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FCPA Blog Daily News

Entries in Facilitating Payments (66)

Thursday
Oct042007

Tidewater's Compliance Review Goes Global

The Importance of Being Cooperative; Are Facilitating Payments Causing More Problems?

Tidewater Inc. is now investigating its compliance with the U.S. Foreign Corrupt Practices Act worldwide, the company said in an October 4, 2007 press release. In April this year, Tidewater announced an internal investigation of practices in Nigeria. The Nigeria investigation -- which grew out of the Department of Justice's review of Panalpina's operations there -- uncovered potential compliance problems in several countries.

Tidewater's 454-vessel fleet is the largest in the offshore energy industry. It says it is looking at immigration and customs practices, and its use of agents for obtaining business. It doesn't mention which other countries are involved, but Panalpina -- a global logistics and freight forwarding firm -- has said the DOJ asked for information about customs clearance, among other things, in Saudi Arabia and Kazakhstan as well as Nigeria.

The dozen or so oil and gas-related companies implicated so far in the investigation of Panalpina may be working to keep their internal investigations a step or two ahead of the Department of Justice and the Securities and Exchange Commission. They will want to be viewed by the DOJ and SEC as cooperative when it comes time to resolve any FCPA problems that are found.

The current crop of oil and gas-related investigations into customs clearance and immigration practices should eventually help clarify the permitted uses of facilitating payments, a favorite topic of The FCPA Blog.

Tidewater Inc. trades on the New York Stock Exchange under the symbol TDW.

View Tidewater's Press Release Here.

Sunday
Sep232007

FCPA Defenses That Don't Work

The text of the Foreign Corrupt Practices Act sets out three types of payments to foreign officials that are lawful -- facilitating payments, promotional expenses and payments permitted under the written laws of the host country. In addition to these three defenses, there are others that are repeated often -- but are bogus. They originate not from judges or jurisprudence but from the wishful thinking of companies and people in need of a defense, and fast. Knowing which defenses are real and which are counterfeit is crucial, however, and learning the differences too late can have dire consequences.

Here, then, are some of the most popular FCPA defenses that do not work:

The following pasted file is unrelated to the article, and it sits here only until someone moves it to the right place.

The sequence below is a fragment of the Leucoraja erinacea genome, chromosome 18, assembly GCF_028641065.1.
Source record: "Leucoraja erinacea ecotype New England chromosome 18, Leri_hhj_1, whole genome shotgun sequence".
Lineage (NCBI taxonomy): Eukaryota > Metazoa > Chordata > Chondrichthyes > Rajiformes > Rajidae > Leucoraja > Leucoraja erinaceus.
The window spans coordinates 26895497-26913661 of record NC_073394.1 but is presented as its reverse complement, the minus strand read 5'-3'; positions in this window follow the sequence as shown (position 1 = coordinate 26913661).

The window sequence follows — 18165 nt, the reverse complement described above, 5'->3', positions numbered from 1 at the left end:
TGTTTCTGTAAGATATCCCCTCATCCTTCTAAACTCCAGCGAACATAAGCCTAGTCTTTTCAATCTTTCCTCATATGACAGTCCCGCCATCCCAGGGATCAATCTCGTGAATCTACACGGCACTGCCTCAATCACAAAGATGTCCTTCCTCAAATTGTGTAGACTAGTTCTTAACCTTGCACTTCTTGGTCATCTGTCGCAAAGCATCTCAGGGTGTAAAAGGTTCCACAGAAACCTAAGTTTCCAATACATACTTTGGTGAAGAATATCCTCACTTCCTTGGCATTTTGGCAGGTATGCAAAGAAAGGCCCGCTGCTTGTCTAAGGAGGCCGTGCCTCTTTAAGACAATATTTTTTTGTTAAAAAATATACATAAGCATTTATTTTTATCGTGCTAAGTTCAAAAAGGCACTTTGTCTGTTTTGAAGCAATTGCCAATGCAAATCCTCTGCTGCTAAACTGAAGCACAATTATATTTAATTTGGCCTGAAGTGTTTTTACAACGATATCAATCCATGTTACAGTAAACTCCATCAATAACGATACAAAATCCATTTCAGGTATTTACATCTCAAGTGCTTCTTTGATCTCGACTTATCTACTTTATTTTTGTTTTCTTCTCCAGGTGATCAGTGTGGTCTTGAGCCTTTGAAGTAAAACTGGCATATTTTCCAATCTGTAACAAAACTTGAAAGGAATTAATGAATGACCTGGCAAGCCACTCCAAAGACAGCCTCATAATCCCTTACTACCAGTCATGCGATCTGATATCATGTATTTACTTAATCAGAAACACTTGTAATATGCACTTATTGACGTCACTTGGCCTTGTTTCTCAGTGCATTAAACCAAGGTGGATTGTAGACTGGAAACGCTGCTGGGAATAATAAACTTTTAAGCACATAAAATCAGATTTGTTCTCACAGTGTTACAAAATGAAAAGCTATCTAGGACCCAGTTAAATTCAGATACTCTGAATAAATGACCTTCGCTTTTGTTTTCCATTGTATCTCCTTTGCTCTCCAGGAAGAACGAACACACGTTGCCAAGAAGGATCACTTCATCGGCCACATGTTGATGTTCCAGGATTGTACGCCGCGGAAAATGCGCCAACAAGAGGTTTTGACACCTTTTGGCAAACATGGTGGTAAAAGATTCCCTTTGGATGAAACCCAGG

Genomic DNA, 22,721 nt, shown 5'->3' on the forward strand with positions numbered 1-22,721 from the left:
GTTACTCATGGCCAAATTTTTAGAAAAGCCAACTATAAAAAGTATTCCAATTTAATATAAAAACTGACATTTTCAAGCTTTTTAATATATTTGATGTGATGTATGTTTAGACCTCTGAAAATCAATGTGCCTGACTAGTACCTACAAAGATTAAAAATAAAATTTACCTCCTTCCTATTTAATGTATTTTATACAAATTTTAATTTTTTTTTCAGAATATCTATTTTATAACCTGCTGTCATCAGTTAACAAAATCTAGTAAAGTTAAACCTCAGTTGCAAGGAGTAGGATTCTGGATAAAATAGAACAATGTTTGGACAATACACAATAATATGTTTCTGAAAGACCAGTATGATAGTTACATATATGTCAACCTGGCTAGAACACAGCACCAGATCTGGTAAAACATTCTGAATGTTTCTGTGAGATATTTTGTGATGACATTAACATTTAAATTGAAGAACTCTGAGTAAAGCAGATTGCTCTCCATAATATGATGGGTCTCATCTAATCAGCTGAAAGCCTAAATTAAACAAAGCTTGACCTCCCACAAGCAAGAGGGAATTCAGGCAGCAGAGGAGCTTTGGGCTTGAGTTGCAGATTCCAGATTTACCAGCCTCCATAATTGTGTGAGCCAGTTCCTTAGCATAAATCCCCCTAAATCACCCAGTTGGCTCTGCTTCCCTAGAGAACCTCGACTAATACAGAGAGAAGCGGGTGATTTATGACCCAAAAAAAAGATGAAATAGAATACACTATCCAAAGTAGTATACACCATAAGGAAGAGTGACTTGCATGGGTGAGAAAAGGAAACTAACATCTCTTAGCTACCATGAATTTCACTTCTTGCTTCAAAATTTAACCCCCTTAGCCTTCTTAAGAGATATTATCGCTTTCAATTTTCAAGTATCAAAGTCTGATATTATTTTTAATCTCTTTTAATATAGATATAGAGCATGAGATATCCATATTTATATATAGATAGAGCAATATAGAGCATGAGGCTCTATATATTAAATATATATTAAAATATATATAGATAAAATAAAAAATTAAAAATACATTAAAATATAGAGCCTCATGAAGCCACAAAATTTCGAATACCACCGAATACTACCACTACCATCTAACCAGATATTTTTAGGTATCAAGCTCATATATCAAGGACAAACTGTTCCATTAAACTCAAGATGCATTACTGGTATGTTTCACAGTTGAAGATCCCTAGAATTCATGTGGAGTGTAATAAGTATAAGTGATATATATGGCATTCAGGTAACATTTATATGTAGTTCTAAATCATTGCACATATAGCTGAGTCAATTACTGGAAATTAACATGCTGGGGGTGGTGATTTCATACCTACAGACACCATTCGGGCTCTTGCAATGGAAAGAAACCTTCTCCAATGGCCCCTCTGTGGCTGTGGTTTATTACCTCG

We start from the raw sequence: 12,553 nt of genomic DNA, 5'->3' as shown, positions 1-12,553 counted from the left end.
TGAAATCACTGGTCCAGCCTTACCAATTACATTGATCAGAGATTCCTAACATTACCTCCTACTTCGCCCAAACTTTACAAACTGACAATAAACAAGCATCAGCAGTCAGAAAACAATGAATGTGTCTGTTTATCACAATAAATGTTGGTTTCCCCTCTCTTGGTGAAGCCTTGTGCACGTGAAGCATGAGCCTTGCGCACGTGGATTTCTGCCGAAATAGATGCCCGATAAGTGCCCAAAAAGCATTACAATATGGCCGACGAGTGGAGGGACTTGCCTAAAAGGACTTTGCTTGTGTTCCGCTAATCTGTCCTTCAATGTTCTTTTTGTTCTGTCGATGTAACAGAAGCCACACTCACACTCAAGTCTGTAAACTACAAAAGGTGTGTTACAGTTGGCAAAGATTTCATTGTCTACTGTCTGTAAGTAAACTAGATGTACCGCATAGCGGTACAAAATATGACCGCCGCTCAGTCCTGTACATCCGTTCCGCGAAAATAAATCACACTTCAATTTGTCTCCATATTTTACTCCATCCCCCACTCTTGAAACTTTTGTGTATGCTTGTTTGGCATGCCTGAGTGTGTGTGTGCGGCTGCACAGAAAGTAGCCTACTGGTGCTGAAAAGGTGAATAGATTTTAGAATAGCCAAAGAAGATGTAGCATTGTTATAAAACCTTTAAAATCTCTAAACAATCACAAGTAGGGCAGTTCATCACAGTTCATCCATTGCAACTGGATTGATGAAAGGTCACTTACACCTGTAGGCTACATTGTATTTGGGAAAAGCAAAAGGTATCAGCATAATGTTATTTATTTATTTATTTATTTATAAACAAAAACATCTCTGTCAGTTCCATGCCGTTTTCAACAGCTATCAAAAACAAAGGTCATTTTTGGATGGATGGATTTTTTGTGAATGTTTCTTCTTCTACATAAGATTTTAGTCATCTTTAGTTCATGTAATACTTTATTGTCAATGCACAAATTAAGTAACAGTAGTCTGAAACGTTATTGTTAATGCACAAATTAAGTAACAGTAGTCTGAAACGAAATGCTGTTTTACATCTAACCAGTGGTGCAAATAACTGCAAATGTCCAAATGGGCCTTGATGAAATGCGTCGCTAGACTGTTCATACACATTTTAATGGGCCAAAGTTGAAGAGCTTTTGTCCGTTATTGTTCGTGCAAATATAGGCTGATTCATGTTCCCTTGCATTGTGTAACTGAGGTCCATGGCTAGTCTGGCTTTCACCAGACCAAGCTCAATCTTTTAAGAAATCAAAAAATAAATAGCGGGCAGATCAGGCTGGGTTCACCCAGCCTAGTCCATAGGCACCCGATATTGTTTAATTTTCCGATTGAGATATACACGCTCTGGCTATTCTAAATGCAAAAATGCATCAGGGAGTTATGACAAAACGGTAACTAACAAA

Everyone pays bribes in this country.

Don't look at me. The / joint venture partner / agent / foreign subsidiary / did it.

Only big companies get into FCPA trouble. No one cares about a little fish like us.

My supervisor approved it.

We had no choice -- either pay up or lose the deal. That's extortion, not bribery.

We can't control what our agent does on his own time with his own money.

A hundred tiny bribes do not add up to one big bribe.

We have to pay bribes to do business here. The U.S. Government doesn't really expect us to leave, does it?

I was outside the U.S. and only used foreign bank accounts.

It's not fair. . . . .

________________________

More information is available from Cassin Law LLC.

Thursday
Sep202007

Panalpina Suspends Services For Oil and Gas-Related Customers in Nigeria

Panalpina's cooperation with the U.S. Department of Justice appears to be in full swing. For starters, it is exiting the Nigeria logistics and freight forwarding market for all oil and gas services customers, at least a dozen of which have been contacted by the DOJ about Panalpina's customs clearance practices in Nigeria and other countries.

Panalpina confirmed that its U.S. subsidiary has been instructed to "produce documents and other information related to its business, its services to certain customers and its services in Nigeria, Kazakhstan and Saudi Arabia." It also said its internal investigation into corrupt payments in those countries is continuing. Presumably it is sharing the results with the DOJ on a real-time basis.

Apparently echoing the U.S. Government's position on Nigeria's persistent corruption problem, Panalpina blamed the suspension of services on the "unclear and uncertain regulatory framework," which means the corrupt practices embedded in the Nigerian bureaucracy.

This turns the heat up further on Nigeria. It is facing a choice to clean up public-sector corruption or do without the services of oil and gas-related companies and others subject to the jurisdiction of the Foreign Corrupt Practices Act. In August this year, Noble Corporation said it could not obtain or renew permits for five of its seven drilling rigs operating in Nigeria, presumably because it stopped authorizing potentially corrupt payments, and may need to exit the market entirely.

View Panalpina's Announcement Here.

View Other Posts About Panalpina Here.

Tuesday
Sep112007

Another Look At Facilitating Payments

As the lone exception written into the U.S. Foreign Corrupt Practices Act, facilitating payments have a reputation for being safe and practical. In truth, grease payments are often dangerous and potentially damaging.

The facilitating payments exception allows bribes to be paid for “routine governmental action . . . which is ordinarily and commonly performed by a foreign official." See 15 U.S.C. §§78dd-1 (b) and (f) (3) [Section 30A of the Securities & Exchange Act of 1934]. But claiming that a bribe is really a facilitating payment risks intense scrutiny from the U.S. Department of Justice and, for issuers, the Securities and Exchange Commission. Prosecutors say that anyone relying on the exception should be prepared to defend it -- that is, the burden of proof is always on the one asserting the exception as a defense to an FCPA violation. They warn that dollar thresholds alone aren't reliable, which means bribes aren't facilitating payments just because they are small. And, they say, an issuer’s books and records must accurately reflect facilitating payments, so that the actual purpose for the bribes is clear to an outside observer. That amounts to a signed confession, creating a further risk of prosecution in foreign countries where there may be violations of local anti-corruption laws.